NEW YORK, April 8, 2013 - Spring is finally here. The cherry blossoms are blooming and elites are gearing up to savor summer. Yet a persistent pall looms, threatening even those who profess that our worst days are finally behind us.
Last Friday, we learned that employers still stubbornly resist hiring new workers. According to the U.S. Bureau of Labor Statistics, the ratio of employed persons as a percentage of the total population remains stuck at just 58.5%, down even from dismal 2009 when the ratio was 59.9% in March and way below the peak of 64.6% set in March 2000.
These disturbing trends mask a far more serious set of problems.
The employment ratio treats part-time and full-time workers equally, failing to adjust for the fact that earnings from part-time employment are smaller than those for full-time employment.
The ratio does not segregate employees who work in fiercely competitive global industries who are most vulnerable to out-sourcing from employees who either work in government or work for companies who concentrate upon supplying or serving the government sector.
Furthermore, the sharp decline in the employment ratio needs to be considered along side the simultaneous soaring in total debt. Eventually, debt levels are reduced. In a benign scenario, this is because they are repaid. In a dreadful one, it is because of default.
The Heart of the Problem: The Strange Death of Corporate “Franchises”
From 1945 through 1999, companies fortunate enough to join the Dow-Jones Industrial average comprised the elite of elites. These businesses were acknowledged leaders in their fields, were managed ably and watched carefully by directors, regulators and the investing public.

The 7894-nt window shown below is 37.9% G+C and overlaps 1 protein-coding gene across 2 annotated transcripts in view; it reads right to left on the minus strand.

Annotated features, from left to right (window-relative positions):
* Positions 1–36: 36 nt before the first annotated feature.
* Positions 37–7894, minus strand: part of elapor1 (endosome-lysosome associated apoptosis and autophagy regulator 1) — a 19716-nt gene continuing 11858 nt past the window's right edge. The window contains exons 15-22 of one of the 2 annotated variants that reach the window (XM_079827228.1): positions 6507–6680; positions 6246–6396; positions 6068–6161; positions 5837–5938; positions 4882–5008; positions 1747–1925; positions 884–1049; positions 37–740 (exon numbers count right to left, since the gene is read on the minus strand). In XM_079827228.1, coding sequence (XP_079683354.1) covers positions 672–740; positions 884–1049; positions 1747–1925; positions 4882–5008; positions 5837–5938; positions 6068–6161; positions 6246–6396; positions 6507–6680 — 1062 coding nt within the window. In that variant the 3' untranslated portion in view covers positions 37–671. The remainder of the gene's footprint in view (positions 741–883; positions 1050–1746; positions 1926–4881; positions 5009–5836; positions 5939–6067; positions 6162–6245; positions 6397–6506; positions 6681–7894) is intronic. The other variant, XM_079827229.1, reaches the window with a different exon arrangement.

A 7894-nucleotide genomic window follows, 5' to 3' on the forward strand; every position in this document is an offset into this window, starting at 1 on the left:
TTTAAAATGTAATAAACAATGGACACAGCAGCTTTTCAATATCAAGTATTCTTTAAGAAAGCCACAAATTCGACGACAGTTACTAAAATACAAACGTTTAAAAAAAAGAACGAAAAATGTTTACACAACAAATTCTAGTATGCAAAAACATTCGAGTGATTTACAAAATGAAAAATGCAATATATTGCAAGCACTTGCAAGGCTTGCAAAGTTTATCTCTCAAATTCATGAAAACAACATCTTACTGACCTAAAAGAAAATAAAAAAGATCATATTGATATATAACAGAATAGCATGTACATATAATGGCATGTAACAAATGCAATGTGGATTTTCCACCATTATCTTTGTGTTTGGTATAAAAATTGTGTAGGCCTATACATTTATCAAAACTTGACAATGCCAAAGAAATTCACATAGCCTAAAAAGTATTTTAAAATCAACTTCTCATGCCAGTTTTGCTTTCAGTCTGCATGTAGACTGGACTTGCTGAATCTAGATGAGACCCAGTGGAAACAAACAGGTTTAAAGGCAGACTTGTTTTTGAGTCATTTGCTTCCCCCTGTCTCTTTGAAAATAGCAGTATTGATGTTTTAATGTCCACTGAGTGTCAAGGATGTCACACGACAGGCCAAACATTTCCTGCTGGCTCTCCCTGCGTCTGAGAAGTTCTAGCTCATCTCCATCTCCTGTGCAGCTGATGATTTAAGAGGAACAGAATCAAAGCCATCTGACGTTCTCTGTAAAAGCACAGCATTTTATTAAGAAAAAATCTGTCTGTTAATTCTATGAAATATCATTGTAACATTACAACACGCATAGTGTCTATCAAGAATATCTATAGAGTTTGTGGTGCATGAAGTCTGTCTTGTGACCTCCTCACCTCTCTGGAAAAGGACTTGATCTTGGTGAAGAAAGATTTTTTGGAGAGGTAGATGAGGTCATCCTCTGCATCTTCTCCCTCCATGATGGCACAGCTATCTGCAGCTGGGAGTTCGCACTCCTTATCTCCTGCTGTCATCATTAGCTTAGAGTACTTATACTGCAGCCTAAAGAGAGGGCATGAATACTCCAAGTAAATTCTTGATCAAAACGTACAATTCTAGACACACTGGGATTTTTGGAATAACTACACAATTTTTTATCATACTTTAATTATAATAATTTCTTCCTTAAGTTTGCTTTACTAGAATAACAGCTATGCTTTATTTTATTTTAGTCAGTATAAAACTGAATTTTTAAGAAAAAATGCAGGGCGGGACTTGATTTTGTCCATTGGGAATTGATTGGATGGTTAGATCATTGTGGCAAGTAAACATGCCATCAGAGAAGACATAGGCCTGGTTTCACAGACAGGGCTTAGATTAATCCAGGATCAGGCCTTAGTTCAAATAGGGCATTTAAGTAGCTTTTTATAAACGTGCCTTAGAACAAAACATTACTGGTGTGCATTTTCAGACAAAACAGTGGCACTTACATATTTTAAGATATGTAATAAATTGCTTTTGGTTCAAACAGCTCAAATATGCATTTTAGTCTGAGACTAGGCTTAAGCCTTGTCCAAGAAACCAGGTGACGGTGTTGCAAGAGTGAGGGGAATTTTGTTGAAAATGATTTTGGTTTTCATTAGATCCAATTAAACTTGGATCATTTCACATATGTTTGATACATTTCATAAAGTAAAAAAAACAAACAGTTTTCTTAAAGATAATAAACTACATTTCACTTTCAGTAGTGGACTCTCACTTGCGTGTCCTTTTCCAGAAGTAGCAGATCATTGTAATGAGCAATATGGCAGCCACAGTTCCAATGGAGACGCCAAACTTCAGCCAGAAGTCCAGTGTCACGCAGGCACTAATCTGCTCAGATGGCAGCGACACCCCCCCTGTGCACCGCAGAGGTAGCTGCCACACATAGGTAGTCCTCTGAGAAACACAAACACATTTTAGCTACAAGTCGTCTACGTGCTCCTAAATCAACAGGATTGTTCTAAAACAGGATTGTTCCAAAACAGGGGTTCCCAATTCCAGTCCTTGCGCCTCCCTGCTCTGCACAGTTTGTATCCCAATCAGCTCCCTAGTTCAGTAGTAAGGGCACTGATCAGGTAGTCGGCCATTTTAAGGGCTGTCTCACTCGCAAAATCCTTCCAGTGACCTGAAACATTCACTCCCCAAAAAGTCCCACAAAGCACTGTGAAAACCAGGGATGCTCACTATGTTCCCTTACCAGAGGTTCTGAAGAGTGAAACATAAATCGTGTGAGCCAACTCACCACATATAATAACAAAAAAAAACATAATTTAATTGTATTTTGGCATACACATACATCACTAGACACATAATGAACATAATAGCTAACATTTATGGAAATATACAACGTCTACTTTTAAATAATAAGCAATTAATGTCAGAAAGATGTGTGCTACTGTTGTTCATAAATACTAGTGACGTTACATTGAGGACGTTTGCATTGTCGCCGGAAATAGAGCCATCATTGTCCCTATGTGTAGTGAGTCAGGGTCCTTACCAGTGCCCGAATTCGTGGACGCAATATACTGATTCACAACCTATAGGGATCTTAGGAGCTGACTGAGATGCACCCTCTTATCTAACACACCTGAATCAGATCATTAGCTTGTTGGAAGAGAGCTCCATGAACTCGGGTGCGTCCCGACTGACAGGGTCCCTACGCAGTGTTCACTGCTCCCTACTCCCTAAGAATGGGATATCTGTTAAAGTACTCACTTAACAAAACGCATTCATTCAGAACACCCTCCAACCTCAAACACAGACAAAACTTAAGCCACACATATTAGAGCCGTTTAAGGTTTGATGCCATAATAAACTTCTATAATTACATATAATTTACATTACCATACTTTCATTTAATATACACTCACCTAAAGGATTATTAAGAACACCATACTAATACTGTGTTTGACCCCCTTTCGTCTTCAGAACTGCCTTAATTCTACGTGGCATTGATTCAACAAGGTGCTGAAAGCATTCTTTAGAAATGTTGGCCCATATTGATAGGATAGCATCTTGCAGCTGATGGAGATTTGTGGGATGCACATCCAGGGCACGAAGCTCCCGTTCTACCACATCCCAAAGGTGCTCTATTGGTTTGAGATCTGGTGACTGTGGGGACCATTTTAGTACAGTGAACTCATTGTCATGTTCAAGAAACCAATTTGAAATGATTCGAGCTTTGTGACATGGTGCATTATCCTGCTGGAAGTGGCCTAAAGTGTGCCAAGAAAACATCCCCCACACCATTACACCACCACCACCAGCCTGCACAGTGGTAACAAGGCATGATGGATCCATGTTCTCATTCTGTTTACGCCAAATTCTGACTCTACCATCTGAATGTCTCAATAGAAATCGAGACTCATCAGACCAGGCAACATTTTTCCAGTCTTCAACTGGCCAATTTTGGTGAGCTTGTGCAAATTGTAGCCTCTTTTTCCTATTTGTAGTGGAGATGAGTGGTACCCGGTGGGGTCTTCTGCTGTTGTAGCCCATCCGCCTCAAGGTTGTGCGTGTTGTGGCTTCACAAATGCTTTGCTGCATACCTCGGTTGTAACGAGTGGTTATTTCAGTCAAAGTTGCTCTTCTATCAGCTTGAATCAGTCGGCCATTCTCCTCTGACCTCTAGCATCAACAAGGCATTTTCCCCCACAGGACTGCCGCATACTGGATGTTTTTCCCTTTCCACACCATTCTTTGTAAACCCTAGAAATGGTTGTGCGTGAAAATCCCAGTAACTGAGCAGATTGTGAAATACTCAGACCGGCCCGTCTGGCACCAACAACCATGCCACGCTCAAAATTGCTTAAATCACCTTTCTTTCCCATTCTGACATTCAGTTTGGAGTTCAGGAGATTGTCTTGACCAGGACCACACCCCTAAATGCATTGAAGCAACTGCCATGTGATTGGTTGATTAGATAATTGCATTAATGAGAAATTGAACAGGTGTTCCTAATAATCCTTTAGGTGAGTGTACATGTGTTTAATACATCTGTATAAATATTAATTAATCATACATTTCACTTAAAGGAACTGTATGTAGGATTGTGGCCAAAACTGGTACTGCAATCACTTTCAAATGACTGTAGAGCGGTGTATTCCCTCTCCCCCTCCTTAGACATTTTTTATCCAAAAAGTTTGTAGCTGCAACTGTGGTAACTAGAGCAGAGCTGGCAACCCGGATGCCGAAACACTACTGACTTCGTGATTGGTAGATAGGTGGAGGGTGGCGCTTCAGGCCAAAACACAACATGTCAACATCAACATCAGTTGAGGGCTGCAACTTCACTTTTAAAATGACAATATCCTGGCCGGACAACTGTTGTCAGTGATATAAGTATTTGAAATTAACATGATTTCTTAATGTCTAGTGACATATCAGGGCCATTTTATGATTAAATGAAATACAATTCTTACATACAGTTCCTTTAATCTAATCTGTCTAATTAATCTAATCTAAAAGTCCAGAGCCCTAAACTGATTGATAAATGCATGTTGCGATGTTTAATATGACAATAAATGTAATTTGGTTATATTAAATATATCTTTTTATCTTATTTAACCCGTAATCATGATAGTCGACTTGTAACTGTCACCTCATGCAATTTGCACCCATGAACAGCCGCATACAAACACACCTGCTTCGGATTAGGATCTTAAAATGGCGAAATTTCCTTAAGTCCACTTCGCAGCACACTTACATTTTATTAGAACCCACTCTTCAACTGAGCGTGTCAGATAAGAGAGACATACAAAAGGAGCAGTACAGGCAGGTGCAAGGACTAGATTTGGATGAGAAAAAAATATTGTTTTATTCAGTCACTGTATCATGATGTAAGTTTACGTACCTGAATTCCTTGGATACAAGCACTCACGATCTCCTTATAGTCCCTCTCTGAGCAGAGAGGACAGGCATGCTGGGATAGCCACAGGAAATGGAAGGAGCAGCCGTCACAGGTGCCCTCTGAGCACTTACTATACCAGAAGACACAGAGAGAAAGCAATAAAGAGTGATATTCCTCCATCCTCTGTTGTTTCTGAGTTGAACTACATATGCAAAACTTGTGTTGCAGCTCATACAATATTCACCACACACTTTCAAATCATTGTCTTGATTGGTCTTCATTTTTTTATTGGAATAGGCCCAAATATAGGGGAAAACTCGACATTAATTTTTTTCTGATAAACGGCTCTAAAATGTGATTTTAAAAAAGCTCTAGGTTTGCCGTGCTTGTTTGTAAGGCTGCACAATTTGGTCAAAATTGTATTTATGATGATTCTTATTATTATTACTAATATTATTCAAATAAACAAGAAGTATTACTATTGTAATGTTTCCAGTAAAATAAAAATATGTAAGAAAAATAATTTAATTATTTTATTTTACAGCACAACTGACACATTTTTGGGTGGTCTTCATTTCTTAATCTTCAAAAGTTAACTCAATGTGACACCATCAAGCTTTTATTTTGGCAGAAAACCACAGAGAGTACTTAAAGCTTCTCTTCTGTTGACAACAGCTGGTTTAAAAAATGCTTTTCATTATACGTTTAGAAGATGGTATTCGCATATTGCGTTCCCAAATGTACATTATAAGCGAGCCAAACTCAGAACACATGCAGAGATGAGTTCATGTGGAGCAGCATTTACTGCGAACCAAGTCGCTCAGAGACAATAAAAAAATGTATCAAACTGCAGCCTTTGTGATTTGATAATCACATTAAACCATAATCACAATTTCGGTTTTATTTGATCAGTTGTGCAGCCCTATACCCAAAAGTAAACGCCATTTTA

Of the 30 Dow-Jones components, eight operate primarily in the heart of traditional industrial activity: General Electric, United Technologies, Boeing, Caterpillar, Honeywell, 3M, Dupont, and Alcoa.
Evidence is finally coming to light that shows just how vulnerable the venerable names have become in the new world of free and open, global competition.
Moments ago, Alcoa reported results for the first calendar quarter of 2013.
Founded in 1888, Alcoa is the third largest global player in its industry. Alcoa suffered a sales decline of 2.9 % in the first quarter of 2013 as compared to the first quarter of 2012. While pretax profit did increase from $ 138 million in 2012 to $ 234 million in 2013, cash flow from operations was a negative $ 70 million in 2013 and cash flow less capital expenditures was a negative $ 305 million.
From a financial standpoint, the Alcoa “franchise” remains wounded in 2013, years into an operating environment where governments have poured on fiscal stimulus while Central Banks opened the floodgates of easy money. Soon we shall see just how wounded other Dow-Jones components remain in 2013.
Losing Control of our Geo-Political Destiny
As we struggle to re-energize hiring and bring our debts under a semblance of control, external threats are rising much faster than sensible solutions seem to be emerging.
Beyond the perennial challenges America faces in the Mid-East, with rising China and versus a newly assertive Russia, here are three sets of mounting external threats.
The Final Act for Japan, Inc.
Since Japan’s epic peak in 1989, policy-makers followed a maxim of “if at first you do not succeed, fail, fail again.” With the decision taken last Thursday to explode the balance sheet of the Japanese Central Bank, our stalwart Pacific ally has likely doomed itself.
A rich nation that has chosen not even to reproduce itself cannot regain productive economic traction by devaluing its wealth to boost a portion of its annual economic output (exports).
Like America, Japan already has a severe debt problem. But unlike America, Japan’s population is trapped on an island whose terrain poses unique challenges. Furthermore, Japan’s population is heavily skewed to the senior camp.